Download the authoritative guide: Cloud Computing 2018: Using the Cloud to Transform Your BusinessGiant search engines, such as Google and Yahoo, get almost all the publicity these days. But the big news soon to come, I predict, will be in "personalized" search engines that offer results tailored to your needs.
One of the best examples of this new trend is called a "swicki" -- a search wiki. Experienced Internet users know that a wiki is a Web page or series of pages that a number of different people can contribute to. Meld the wiki concept with a search engine, add a few knowledgeable individuals, and you get something that's far more targeted than any bot-generated index can be.
Eurekster.com -- the company behind a free swicki service -- is far from alone in creating this type of thing, as I explain below. But it offers a fascinating example of the benefits your company or blog might enjoy by creating your very own search index.
Gentlemen, start your engines
A company in the health care field, for example, might put together a list of the best resources on general health, a specific disease, or any other aspect of health. A blogger might choose to index his blog and those in his "blogroll" (the list of blogs he reads).
Best of all, the search engine that Eurekster creates will "learn" by observing which links visitors tend to click in the search results. Links that are clicked the most often will be displayed higher in the results in the future, the company says.
The "wiki" aspect of these personalized search engines involves the collective groups that can influence a given topic. Eurekster is developing ways for the creator of a swicki to allow others to rate particular resources as good or bad. Here's how it'll work, according to the company's FAQ page:
Owner ratings, visitor weightings. In this option, whoever sets up a swicki is the only person who can explicitly promote or delete certain pages from the search results. The links clicked by visitors, however, influence their ranking. This is the default option for search engines created with Eurekster's technology. It's also the only option that works today, at this early stage of the beta.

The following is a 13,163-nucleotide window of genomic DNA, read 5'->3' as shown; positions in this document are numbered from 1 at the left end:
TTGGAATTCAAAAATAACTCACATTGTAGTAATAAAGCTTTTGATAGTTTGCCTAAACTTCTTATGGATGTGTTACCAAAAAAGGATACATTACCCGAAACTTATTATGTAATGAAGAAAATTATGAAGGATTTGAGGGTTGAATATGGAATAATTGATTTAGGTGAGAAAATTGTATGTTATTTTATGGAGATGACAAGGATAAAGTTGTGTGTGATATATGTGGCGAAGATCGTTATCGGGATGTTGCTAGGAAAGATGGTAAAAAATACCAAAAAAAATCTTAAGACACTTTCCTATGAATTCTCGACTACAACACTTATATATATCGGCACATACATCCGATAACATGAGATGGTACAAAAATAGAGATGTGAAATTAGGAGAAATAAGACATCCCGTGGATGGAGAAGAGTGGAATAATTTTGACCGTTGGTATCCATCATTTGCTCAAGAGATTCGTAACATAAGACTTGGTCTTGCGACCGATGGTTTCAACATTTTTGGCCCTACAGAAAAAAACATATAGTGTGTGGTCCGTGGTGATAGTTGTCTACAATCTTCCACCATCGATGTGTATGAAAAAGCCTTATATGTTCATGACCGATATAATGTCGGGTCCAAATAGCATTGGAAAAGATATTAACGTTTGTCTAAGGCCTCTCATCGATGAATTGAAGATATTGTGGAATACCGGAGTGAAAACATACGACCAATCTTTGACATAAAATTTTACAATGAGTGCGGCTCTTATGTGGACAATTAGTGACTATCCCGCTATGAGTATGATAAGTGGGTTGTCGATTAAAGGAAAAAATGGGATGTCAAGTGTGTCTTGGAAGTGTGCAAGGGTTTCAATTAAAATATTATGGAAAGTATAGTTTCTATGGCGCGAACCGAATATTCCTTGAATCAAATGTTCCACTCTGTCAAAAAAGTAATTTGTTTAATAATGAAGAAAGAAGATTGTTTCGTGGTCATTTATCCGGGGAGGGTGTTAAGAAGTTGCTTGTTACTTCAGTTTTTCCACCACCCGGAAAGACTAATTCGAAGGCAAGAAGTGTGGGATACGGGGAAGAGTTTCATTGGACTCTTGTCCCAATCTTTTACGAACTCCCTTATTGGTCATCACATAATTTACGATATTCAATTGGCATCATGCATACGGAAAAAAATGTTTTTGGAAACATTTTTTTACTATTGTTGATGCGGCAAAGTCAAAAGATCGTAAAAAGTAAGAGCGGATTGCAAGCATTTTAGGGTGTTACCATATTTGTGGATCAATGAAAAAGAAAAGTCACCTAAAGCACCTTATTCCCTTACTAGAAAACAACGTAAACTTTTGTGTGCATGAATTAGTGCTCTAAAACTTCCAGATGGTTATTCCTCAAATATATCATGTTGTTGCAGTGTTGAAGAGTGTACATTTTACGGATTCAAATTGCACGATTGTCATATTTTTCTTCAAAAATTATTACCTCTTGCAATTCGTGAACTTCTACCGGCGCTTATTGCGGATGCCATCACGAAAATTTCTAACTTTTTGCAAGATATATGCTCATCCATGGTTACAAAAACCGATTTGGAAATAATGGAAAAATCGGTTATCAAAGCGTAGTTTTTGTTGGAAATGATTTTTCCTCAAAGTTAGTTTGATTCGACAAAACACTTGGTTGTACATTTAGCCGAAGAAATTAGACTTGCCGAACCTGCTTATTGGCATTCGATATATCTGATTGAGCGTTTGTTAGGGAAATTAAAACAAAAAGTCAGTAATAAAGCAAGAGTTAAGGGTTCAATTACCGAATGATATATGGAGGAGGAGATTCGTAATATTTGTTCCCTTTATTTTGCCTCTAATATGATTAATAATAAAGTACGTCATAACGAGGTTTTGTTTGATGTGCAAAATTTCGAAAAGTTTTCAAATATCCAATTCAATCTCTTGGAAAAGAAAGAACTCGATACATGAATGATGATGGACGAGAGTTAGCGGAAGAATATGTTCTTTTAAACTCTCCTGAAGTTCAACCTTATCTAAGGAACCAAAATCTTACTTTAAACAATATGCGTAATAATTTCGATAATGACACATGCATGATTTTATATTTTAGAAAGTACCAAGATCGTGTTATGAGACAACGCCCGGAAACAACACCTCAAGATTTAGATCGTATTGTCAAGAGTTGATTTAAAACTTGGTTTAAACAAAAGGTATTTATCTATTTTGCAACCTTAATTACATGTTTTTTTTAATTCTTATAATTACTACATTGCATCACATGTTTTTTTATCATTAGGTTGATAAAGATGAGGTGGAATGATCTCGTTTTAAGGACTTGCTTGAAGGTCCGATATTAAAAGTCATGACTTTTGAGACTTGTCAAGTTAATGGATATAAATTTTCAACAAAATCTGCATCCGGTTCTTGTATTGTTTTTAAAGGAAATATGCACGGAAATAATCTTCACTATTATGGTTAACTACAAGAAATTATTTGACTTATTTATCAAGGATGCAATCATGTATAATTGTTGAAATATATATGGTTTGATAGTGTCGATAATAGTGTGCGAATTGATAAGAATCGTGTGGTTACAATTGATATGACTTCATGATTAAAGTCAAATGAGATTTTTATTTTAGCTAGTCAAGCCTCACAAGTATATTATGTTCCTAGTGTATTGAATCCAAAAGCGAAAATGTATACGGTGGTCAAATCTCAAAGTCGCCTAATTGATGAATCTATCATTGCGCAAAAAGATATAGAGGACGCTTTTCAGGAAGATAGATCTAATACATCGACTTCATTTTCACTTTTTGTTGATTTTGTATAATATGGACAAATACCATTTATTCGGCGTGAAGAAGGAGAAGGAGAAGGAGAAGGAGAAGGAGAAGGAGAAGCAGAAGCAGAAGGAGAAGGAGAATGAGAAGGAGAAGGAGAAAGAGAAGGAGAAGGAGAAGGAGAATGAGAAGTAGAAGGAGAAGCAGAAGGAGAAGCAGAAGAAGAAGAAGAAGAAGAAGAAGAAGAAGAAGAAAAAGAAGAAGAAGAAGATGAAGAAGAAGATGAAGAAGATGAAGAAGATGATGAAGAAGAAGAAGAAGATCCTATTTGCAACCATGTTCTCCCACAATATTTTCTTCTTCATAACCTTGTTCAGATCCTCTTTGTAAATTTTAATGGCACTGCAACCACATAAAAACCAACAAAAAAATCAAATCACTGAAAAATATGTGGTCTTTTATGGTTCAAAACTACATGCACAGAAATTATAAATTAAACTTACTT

Group ratings and weightings. In a future version of the service, a swicki's creator will be able to allow a number of different people to select Web resources. Everyone's clicks on search results will also influence those links' rankings.
Web-wide ratings and weightings. Another alternative will enable a swicki's owner to open up the resource-selection process to anyone who visits the search engine. This degree of openness is something like the public editability of Wikipedia.org, perhaps the Web's best-known example of collective writing.
Owner influence only. Finally, Eurekster says it's developing an alternative in which only the creator of a swicki is allowed to select Web resources for a particular search engine and affect the ranking of individual links.
Eurekster publishes an online directory that lists hundreds of Web pages that feature swickis made with the beta service. The most popular pages are targeted on such topics as iPods, song lyrics, video games, and other mass consumer interests. But there are also plenty of business-oriented topics, such as a swicki devoted to searches about early-stage venture capital.
A feature that gives swickis extra usefulness is called the "buzz cloud." This is a list of the most popular searches that have been recently typed in. It's not just a text list, though -- the terms show up in larger or smaller fonts depending on their popularity. It's a fun way to see what other people think is worth searching for.
Full disclosure: For the past three years, I've operated my own specialized search engine, called WinFind. It provides results from 15 different reliable sources of information on Microsoft Windows, using technology provided by WebSideStory Search. Swickis are likely to give far more people the ability to create this kind of specialized index by themselves.
Things to look for before you leap
Eurekster plans to make money from swickis by inserting paid advertising. A share of the advertising revenue, in turn, will go to the Web sites that host swickis.
A swicki may not be right for every company. For one thing, at this point in its development, a Web page that offers a swicki feature must include Eurekster's domain name. For instance, if you create a swicki called "peanut-butter," the Web page where searches can be entered must be located at peanut-butter-swicki.eurekster.com.
As I mentioned above, Eurekster isn't unique in trying to personalize the search-engine concept. As a matter of fact, I expect the field to get quite crowded before a few winners (and a number of losers) are crowned by the marketplace.
Other companies with build-your-own-search-engine models include:
Rollyo, which has several celebrity search-topic creators and allows anyone to name up to 25 Web sites that should be included in a specialized search engine;
Prefound, which invites "featured finders" to help rank resources that should appear on given search topics; and
Dumbfind, which allows users to add "tags" to define or locate particular subsets of search results.
If you've ever used a giant search engine and were frustrated because the results you were looking for didn't show up in the first 10 results, gnash your teeth no more. Simply make up a search engine that uses the sites you find valuable and search that index instead. If you link to your swicki from your own site, your visitors may find it such a valuable service that they actually return more often.